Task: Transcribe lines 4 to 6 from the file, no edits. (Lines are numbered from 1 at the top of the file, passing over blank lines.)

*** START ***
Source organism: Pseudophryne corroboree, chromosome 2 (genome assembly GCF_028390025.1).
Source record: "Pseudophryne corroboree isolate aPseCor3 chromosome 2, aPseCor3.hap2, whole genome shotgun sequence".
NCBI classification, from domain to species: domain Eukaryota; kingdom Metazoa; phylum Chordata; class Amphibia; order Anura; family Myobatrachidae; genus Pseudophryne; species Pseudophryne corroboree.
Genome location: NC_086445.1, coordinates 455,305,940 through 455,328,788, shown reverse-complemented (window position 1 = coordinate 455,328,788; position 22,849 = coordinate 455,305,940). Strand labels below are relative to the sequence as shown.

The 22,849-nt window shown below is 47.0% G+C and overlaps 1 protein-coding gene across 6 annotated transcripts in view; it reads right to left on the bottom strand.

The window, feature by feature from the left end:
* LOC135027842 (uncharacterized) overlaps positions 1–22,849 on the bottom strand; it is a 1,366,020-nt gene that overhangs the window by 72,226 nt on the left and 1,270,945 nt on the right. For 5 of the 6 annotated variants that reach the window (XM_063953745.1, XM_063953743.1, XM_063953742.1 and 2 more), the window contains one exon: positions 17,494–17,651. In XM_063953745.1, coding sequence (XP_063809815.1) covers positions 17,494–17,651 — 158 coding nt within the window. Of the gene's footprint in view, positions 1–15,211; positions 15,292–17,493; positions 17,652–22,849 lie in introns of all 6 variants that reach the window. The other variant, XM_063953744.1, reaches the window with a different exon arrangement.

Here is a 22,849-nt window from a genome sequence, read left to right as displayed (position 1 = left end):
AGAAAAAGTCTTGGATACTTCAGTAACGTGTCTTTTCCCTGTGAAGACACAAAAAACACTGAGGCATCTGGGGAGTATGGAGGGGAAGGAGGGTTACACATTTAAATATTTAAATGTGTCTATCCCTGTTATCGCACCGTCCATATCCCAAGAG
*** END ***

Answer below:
Genome location: NC_086445.1, coordinates 455,305,940 through 455,328,788, shown reverse-complemented (window position 1 = coordinate 455,328,788; position 22,849 = coordinate 455,305,940). Strand labels below are relative to the sequence as shown.

The 22,849-nt window shown below is 47.0% G+C and overlaps 1 protein-coding gene across 6 annotated transcripts in view; it reads right to left on the bottom strand.

The window, feature by feature from the left end: